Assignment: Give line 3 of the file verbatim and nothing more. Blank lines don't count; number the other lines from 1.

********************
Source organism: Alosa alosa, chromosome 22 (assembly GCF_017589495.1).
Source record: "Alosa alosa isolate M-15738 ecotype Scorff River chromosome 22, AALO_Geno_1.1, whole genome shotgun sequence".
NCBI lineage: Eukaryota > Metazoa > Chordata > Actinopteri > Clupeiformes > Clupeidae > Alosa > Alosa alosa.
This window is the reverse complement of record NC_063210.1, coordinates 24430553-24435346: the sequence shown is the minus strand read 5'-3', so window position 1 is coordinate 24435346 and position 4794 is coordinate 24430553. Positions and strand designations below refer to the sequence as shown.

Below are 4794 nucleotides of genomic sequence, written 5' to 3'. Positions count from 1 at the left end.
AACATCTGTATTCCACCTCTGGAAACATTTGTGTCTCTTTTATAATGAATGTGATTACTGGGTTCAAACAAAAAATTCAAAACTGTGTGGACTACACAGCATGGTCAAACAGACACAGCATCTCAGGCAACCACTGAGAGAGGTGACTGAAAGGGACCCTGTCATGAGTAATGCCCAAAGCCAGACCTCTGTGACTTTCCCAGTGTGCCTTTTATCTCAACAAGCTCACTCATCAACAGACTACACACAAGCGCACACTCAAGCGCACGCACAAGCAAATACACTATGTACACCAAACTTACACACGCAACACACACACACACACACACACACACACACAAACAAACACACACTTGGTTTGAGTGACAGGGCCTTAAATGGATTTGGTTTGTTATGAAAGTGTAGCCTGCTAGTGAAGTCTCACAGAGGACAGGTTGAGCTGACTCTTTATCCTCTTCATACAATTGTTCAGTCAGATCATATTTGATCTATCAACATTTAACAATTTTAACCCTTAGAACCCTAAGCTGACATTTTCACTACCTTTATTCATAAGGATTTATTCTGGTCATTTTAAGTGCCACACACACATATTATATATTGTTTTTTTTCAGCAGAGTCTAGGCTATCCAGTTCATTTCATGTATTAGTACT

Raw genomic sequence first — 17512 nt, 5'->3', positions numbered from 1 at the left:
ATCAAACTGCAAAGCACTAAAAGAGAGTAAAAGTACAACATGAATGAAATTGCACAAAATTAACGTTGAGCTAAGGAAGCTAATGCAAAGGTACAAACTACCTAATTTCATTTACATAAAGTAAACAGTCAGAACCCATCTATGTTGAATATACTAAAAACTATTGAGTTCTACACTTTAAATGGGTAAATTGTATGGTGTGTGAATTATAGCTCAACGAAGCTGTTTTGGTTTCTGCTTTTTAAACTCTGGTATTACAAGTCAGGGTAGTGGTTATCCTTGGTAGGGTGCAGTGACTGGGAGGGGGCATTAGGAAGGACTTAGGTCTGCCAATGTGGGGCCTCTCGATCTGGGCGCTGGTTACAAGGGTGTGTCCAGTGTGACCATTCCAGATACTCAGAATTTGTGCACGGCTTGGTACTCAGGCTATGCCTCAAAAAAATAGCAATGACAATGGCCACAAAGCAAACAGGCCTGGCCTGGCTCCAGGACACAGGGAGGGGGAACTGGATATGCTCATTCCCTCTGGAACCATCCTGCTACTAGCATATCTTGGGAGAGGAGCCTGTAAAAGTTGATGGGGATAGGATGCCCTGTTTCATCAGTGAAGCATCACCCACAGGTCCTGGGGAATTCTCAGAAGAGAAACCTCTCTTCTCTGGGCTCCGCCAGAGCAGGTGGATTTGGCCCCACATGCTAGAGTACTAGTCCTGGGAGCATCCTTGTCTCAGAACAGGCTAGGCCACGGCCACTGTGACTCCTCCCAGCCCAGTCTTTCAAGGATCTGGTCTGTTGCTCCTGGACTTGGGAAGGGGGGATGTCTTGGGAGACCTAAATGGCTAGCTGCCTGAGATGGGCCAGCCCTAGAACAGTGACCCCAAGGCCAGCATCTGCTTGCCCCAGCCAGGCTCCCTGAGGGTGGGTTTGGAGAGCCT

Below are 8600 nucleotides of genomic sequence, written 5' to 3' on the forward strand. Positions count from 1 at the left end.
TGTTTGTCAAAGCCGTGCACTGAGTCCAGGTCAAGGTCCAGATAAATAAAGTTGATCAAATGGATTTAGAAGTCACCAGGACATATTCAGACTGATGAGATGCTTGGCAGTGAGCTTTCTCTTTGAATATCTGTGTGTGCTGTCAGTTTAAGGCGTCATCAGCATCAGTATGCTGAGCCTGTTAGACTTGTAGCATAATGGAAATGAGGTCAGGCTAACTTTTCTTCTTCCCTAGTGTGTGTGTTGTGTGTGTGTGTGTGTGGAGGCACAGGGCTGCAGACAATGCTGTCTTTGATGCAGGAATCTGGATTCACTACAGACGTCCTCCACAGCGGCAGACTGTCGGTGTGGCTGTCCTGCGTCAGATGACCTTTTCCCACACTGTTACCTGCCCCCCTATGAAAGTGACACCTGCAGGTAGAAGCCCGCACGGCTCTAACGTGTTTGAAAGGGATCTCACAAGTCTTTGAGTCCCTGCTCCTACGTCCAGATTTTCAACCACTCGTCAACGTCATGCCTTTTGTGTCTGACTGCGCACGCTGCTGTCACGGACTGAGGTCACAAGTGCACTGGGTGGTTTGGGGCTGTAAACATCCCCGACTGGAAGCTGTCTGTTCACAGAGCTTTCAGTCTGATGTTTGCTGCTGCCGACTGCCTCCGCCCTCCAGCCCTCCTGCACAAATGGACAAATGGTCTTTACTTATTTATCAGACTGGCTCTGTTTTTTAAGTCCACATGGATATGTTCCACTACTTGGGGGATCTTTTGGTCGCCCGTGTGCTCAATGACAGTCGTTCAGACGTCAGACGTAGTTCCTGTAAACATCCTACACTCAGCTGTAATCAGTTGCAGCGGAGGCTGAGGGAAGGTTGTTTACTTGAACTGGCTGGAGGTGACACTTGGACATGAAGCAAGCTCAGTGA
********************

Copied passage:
NCBI lineage: Eukaryota > Metazoa > Chordata > Actinopteri > Clupeiformes > Clupeidae > Alosa > Alosa alosa.